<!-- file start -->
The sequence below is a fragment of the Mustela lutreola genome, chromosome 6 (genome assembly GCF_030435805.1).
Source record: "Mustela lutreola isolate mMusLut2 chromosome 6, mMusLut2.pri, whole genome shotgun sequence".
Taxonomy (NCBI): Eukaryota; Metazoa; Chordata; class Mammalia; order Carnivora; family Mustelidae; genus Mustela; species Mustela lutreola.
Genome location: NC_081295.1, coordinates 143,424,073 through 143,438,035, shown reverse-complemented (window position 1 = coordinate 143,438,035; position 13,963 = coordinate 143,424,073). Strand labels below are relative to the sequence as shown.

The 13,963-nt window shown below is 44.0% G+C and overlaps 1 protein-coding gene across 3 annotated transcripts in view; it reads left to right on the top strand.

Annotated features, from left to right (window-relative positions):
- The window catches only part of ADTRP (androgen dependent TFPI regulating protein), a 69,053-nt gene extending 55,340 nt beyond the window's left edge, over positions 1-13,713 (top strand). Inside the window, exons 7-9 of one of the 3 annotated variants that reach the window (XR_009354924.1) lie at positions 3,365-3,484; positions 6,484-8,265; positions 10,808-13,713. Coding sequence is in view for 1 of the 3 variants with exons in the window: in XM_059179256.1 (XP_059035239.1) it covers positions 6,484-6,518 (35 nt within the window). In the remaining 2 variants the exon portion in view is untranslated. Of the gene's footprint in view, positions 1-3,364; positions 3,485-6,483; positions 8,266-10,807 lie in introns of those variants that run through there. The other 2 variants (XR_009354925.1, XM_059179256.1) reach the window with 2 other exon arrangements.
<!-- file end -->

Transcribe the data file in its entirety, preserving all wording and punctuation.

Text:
The sequence below is a fragment of the Mustela lutreola genome, chromosome 6 (genome assembly GCF_030435805.1).
Source record: "Mustela lutreola isolate mMusLut2 chromosome 6, mMusLut2.pri, whole genome shotgun sequence".
Taxonomy (NCBI): Eukaryota; Metazoa; Chordata; class Mammalia; order Carnivora; family Mustelidae; genus Mustela; species Mustela lutreola.
Genome location: NC_081295.1, coordinates 143,424,073 through 143,438,035, shown reverse-complemented (window position 1 = coordinate 143,438,035; position 13,963 = coordinate 143,424,073). Strand labels below are relative to the sequence as shown.

The 13,963-nt window shown below is 44.0% G+C and overlaps 1 protein-coding gene across 3 annotated transcripts in view; it reads left to right on the top strand.

Annotated features, from left to right (window-relative positions):
- The window catches only part of ADTRP (androgen dependent TFPI regulating protein), a 69,053-nt gene extending 55,340 nt beyond the window's left edge, over positions 1-13,713 (top strand). Inside the window, exons 7-9 of one of the 3 annotated variants that reach the window (XR_009354924.1) lie at positions 3,365-3,484; positions 6,484-8,265; positions 10,808-13,713. Coding sequence is in view for 1 of the 3 variants with exons in the window: in XM_059179256.1 (XP_059035239.1) it covers positions 6,484-6,518 (35 nt within the window). In the remaining 2 variants the exon portion in view is untranslated. Of the gene's footprint in view, positions 1-3,364; positions 3,485-6,483; positions 8,266-10,807 lie in introns of those variants that run through there. The other 2 variants (XR_009354925.1, XM_059179256.1) reach the window with 2 other exon arrangements.